Mittmann says all these product launches were driven by in-depth analysis of data.
“Data drives all of our decision-making,” he says. “In our product development world, we are always using data to drive decisions. Our decision to add music, for example, was the result of our customers telling us they wanted music or sound effects to accompany their content.”
“But we don’t just use data for product launches. It is at the heart of what we do on a daily basis. It is data, combined with the fact that we have the same relationship with all our contributors, that allows us to offer a completely fair service for all our customers. That combination means that when someone searches for a green apple on Shutterstock, they will get images of green apples. We have no incentive to put forward a certain – and possibly irrelevant – image due to certain terms with a certain supplier. And the green apple that comes up will be the most relevant – or popular – depending on what the client stipulated in their search query. That translates to helping our customers to find the content they need – fast.”
Looking to the future
Another major development in the growth of Shutterstock has been the rapid rise of social platforms.
“Research tells us quite clearly that when you add imagery or video to a story, you get better engagement and better response rates,” says Mittmann. “The click-through rates rise and the amount of time people spend on articles goes up. Since content producers, publishers and storytellers have increased the volume of content they are pushing out through social, the demand for our assets have also increased.”
So how does Mittmann see Shutterstock evolving form here?
“We are always thinking about how we can continue to evolve and innovate – to help our customers further and to ensure we are providing the services they need,” he says. “That’s why, for example, at the moment we are looking at how we can help Facebook’s advertising clients. For them, we have come up with a solution whereby they can select up to five images to help drive the click-through rates of their Facebook ads. Again, it’s one agreement and royalty-free.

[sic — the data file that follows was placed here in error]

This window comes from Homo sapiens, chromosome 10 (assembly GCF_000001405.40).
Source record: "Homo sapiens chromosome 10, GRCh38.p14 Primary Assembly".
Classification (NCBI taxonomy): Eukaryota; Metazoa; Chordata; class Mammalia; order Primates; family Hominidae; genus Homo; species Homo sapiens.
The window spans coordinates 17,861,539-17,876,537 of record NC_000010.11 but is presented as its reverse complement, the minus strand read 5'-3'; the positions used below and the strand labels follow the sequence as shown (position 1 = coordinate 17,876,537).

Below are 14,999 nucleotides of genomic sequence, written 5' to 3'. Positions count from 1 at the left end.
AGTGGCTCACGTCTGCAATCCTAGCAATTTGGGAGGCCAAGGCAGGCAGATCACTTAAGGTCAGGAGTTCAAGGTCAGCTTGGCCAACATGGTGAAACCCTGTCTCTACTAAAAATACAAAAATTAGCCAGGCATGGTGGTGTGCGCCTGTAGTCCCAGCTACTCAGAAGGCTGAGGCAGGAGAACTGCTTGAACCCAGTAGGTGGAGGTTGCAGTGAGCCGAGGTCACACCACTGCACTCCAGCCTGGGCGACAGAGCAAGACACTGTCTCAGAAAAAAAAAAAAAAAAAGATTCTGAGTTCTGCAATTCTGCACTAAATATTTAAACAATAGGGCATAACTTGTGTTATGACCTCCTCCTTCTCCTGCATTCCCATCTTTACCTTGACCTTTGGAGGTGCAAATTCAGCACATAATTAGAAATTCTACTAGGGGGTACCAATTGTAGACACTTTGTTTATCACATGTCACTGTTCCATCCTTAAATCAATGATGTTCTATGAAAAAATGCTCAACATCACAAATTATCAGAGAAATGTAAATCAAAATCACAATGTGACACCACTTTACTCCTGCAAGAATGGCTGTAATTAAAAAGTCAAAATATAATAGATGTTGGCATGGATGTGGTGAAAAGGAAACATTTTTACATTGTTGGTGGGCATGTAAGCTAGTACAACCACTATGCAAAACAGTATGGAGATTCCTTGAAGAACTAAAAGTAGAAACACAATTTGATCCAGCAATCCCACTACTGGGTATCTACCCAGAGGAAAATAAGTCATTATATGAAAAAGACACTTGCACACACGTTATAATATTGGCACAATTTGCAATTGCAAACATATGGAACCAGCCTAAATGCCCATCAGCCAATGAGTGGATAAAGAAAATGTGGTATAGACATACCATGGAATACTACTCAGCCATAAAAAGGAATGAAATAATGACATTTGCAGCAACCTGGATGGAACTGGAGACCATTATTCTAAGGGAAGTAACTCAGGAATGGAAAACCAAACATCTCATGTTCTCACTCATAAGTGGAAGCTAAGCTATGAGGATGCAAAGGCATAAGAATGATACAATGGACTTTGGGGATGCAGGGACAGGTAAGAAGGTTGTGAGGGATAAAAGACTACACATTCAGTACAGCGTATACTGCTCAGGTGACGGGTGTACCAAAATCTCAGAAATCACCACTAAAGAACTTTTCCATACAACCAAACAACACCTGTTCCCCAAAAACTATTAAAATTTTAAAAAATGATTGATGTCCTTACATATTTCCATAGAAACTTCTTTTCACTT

“Moving forward, we are of course focused on content hubs and editorial,” he adds. “By acquiring Rex Features, our London-based editorial image agency, and having recently developed a partnership with Penske Media (PMC), it is clear that we are taking a significant step towards that area.
“And we will continue our international expansion. Four years ago, our business was purely based in New York City. Since then, we have opened operations in London, Paris, Berlin and Amsterdam, among others. International growth is an amazing opportunity for us. It allows us to build teams who are focused on publishers’ very specific needs. In different countries, publishers act differently and have different requirements – so it is important we get close to them and provide the services they need.”
Whichever direction the business goes in from here, Mittmann is clear that the principles and ethos of the business launched 12 years ago will continue to be at the heart of the modern-day Shutterstock – easily obtainable, high-quality assets, at affordabable prices.
This article was written for FIPP.com as part of a Shutterstock sponsored content series.